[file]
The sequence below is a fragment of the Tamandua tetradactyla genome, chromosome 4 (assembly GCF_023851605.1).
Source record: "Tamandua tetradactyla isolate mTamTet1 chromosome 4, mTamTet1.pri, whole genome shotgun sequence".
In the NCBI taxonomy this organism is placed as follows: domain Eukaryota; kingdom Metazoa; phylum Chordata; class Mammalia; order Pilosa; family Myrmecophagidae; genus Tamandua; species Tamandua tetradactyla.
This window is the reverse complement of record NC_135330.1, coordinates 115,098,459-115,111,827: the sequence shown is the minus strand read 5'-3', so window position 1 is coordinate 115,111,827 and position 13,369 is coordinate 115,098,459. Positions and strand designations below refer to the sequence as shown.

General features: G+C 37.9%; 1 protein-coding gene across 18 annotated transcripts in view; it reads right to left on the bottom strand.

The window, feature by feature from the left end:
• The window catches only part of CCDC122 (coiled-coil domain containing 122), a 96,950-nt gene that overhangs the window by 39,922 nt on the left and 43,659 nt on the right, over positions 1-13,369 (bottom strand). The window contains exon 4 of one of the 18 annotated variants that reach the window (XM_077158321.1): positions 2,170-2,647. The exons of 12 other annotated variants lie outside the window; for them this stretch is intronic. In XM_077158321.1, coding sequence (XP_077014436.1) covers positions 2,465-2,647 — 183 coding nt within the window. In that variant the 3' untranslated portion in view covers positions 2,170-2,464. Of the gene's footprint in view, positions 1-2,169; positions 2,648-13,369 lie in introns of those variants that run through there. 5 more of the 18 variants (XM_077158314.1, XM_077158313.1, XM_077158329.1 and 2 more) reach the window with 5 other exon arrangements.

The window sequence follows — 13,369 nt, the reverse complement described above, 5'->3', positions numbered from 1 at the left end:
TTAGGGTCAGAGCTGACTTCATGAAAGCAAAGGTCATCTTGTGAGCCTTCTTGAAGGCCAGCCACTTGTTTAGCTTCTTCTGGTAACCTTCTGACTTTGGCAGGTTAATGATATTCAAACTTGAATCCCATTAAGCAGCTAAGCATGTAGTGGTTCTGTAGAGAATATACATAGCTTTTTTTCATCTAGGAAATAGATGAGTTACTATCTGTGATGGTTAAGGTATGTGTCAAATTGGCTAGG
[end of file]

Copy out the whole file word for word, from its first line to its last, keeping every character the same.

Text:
The sequence below is a fragment of the Tamandua tetradactyla genome, chromosome 4 (assembly GCF_023851605.1).
Source record: "Tamandua tetradactyla isolate mTamTet1 chromosome 4, mTamTet1.pri, whole genome shotgun sequence".
In the NCBI taxonomy this organism is placed as follows: domain Eukaryota; kingdom Metazoa; phylum Chordata; class Mammalia; order Pilosa; family Myrmecophagidae; genus Tamandua; species Tamandua tetradactyla.
This window is the reverse complement of record NC_135330.1, coordinates 115,098,459-115,111,827: the sequence shown is the minus strand read 5'-3', so window position 1 is coordinate 115,111,827 and position 13,369 is coordinate 115,098,459. Positions and strand designations below refer to the sequence as shown.

General features: G+C 37.9%; 1 protein-coding gene across 18 annotated transcripts in view; it reads right to left on the bottom strand.

The window, feature by feature from the left end:
• The window catches only part of CCDC122 (coiled-coil domain containing 122), a 96,950-nt gene that overhangs the window by 39,922 nt on the left and 43,659 nt on the right, over positions 1-13,369 (bottom strand). The window contains exon 4 of one of the 18 annotated variants that reach the window (XM_077158321.1): positions 2,170-2,647. The exons of 12 other annotated variants lie outside the window; for them this stretch is intronic. In XM_077158321.1, coding sequence (XP_077014436.1) covers positions 2,465-2,647 — 183 coding nt within the window. In that variant the 3' untranslated portion in view covers positions 2,170-2,464. Of the gene's footprint in view, positions 1-2,169; positions 2,648-13,369 lie in introns of those variants that run through there. 5 more of the 18 variants (XM_077158314.1, XM_077158313.1, XM_077158329.1 and 2 more) reach the window with 5 other exon arrangements.

The window sequence follows — 13,369 nt, the reverse complement described above, 5'->3', positions numbered from 1 at the left end:
TTAGGGTCAGAGCTGACTTCATGAAAGCAAAGGTCATCTTGTGAGCCTTCTTGAAGGCCAGCCACTTGTTTAGCTTCTTCTGGTAACCTTCTGACTTTGGCAGGTTAATGATATTCAAACTTGAATCCCATTAAGCAGCTAAGCATGTAGTGGTTCTGTAGAGAATATACATAGCTTTTTTTCATCTAGGAAATAGATGAGTTACTATCTGTGATGGTTAAGGTATGTGTCAAATTGGCTAGG